Professional ethics & social media
Social media is not a private place and certainly many professionals concerned about ethics make the decision to opt out. For some it is a place to interact with colleagues, debate and even self-promote. It can be all of those things but for professionals, using it requires caution. Professionals are regulated and their conduct can be scrutinised and this includes conduct on social media.
With high profile users publishing unfettered content on social media a professional can easily compromise their ethics potentially inadvertently.
Twitter is renowned for being a forum where it is the norm to use rude and offensive language. An argument recently advanced in the High Court by a barrister included that this behaviour on Twitter was indeed the norm. They argued that their right to a private life was a human right that a regulatory body should not consider when they are dealing with inappropriate conduct. The court did not find favour with the argument that an offensive post was acceptable on Twitter as it was not the case that every user posts in that way. The court also concluded that the Bar Standards guidance included a person’s private life may be considered when determining appropriate conduct and as such a professional should have regard to this when interacting on social media.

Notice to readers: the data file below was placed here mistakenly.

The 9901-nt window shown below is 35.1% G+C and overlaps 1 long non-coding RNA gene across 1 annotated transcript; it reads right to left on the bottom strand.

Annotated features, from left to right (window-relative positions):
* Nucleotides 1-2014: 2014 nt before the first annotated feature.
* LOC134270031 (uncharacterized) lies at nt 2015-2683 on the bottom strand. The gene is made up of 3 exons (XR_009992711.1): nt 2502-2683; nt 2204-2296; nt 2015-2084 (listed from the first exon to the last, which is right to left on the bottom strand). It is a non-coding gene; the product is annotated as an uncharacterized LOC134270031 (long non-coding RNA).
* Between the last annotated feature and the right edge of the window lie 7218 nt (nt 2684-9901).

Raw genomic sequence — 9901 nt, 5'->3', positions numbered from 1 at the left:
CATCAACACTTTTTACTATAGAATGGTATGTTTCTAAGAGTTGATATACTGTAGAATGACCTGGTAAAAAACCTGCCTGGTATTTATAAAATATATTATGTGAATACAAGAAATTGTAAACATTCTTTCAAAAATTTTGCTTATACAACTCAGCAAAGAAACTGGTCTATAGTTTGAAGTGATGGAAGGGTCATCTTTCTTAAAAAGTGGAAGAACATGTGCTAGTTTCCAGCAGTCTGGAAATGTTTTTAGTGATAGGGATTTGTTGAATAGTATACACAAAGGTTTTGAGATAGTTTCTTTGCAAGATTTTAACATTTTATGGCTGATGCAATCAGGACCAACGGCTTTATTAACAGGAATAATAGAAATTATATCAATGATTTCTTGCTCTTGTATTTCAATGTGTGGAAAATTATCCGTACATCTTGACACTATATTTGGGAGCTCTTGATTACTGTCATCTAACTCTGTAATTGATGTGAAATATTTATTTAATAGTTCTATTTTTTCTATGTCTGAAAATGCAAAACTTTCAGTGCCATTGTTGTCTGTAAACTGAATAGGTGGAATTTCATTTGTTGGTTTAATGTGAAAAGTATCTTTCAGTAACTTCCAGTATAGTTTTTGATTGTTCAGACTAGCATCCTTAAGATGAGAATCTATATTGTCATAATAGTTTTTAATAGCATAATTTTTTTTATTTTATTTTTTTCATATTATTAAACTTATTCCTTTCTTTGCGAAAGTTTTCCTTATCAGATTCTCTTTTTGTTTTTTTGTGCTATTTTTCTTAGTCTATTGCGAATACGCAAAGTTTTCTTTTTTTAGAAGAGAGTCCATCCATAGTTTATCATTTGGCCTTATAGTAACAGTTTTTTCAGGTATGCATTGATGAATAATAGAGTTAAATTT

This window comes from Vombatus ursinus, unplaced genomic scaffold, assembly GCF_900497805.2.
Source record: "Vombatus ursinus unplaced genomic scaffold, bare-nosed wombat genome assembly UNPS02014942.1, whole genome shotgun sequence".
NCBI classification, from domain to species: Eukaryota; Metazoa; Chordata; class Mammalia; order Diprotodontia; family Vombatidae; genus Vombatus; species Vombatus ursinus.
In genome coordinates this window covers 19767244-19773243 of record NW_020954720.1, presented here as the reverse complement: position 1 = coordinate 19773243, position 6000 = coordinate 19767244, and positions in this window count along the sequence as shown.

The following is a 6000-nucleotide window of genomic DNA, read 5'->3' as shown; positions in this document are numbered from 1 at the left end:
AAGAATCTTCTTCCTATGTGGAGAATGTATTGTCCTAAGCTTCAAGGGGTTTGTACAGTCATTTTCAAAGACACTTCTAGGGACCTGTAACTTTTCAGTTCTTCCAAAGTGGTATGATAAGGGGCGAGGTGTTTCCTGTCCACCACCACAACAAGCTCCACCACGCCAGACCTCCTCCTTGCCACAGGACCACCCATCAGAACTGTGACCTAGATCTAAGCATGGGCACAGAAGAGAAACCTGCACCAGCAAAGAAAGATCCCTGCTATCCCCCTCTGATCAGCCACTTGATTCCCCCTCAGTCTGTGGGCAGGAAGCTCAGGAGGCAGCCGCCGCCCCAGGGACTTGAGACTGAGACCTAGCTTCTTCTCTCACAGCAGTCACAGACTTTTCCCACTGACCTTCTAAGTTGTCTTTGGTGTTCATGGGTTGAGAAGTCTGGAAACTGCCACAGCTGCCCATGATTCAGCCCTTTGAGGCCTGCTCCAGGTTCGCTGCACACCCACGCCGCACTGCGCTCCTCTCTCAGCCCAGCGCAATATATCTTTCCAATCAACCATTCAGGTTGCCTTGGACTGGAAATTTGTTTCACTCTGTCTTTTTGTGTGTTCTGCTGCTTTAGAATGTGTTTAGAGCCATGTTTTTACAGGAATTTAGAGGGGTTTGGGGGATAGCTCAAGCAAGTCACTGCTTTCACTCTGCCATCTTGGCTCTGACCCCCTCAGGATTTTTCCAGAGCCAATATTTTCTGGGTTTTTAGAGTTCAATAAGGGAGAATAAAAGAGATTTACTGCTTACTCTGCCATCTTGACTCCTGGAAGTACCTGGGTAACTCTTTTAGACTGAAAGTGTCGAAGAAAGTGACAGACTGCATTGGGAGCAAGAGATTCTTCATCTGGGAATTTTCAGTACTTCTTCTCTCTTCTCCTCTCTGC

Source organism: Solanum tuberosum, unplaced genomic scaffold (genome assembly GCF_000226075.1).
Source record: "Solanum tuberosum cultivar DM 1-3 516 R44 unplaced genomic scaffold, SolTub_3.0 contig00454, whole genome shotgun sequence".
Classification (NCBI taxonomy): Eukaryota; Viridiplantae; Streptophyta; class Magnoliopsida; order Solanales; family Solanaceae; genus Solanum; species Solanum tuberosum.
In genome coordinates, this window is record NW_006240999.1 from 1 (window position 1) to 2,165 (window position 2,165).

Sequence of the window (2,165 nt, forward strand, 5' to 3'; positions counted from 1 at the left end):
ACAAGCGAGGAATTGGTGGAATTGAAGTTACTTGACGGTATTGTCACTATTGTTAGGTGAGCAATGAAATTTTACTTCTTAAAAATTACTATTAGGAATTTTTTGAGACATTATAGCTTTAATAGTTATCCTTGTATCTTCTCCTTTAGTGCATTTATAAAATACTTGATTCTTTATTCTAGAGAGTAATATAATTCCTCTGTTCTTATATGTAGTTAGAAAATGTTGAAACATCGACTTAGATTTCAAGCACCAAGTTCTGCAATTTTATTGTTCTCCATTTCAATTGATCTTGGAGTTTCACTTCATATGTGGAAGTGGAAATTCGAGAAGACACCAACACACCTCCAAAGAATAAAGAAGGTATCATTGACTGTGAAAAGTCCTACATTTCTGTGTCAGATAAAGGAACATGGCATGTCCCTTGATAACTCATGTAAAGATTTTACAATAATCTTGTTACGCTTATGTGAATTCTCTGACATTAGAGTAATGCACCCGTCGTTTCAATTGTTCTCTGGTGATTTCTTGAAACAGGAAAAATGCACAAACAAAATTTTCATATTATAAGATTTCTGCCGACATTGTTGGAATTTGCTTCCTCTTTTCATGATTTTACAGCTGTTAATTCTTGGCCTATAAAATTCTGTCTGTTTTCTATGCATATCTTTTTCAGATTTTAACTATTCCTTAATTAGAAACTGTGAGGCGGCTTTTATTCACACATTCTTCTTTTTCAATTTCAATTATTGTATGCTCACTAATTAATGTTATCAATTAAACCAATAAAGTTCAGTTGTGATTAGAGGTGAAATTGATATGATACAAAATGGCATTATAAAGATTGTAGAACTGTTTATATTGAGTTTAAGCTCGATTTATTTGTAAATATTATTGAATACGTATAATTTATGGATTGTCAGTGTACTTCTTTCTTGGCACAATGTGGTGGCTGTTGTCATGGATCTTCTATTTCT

Whilst a court can deal with an appeal from a professional regulatory or disciplinary body it will be slow to intervene as it has been recognised that the tribunal who considered the matter comprises of experts and informed persons. This is why it is imperative to seek appropriate legal assistance at the earliest stage and the High Court has been critical when this has not been done.
If you have any queries about the relationship between your professional obligations and your online presence, contact us at any time on 0845 200 3367 or at email@example.com